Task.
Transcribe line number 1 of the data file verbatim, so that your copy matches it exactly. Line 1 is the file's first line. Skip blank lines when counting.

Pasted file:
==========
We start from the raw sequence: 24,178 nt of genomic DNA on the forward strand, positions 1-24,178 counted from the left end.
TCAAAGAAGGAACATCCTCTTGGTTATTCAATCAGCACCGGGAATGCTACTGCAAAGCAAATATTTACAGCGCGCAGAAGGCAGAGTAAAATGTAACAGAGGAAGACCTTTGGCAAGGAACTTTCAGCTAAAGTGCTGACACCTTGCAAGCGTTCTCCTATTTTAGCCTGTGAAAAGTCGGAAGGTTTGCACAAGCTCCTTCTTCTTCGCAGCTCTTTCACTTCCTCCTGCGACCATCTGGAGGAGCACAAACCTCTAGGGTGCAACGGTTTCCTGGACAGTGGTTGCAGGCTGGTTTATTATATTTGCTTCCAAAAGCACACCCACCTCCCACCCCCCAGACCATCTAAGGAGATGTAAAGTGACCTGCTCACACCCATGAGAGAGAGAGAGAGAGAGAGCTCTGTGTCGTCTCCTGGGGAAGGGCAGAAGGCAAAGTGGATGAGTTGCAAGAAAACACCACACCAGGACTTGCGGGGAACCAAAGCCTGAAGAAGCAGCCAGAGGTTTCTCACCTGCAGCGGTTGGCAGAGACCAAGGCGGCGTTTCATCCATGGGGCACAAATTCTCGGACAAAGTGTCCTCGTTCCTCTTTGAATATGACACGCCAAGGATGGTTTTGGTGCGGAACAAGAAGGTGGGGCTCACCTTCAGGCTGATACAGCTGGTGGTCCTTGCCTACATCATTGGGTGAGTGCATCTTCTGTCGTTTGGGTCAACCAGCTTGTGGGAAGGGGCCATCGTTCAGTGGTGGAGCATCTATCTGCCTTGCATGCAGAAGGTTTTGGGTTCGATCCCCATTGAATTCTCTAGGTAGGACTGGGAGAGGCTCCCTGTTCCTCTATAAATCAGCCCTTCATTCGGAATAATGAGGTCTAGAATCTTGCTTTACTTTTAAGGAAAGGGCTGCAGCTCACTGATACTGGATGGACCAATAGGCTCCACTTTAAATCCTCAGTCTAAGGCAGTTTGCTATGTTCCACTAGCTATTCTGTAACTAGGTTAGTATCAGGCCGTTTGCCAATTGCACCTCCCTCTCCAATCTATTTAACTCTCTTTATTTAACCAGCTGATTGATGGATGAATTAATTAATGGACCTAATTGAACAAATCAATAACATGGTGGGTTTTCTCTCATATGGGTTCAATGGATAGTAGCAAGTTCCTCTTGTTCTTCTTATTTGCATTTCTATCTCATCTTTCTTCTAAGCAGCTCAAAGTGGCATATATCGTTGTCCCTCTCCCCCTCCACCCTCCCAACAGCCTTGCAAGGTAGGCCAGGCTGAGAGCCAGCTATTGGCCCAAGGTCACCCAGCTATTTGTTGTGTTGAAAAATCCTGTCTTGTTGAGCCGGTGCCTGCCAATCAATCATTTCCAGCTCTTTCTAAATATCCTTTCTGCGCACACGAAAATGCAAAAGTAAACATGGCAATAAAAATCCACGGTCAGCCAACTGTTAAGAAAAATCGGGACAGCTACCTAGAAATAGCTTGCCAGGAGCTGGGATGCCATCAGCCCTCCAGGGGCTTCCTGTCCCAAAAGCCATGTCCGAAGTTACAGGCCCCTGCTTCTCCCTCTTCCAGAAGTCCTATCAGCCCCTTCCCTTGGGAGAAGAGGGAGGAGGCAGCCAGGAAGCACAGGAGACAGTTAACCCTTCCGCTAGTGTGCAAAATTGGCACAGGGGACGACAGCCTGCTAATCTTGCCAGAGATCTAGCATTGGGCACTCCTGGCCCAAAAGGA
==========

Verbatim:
We start from the raw sequence: 24,178 nt of genomic DNA on the forward strand, positions 1-24,178 counted from the left end.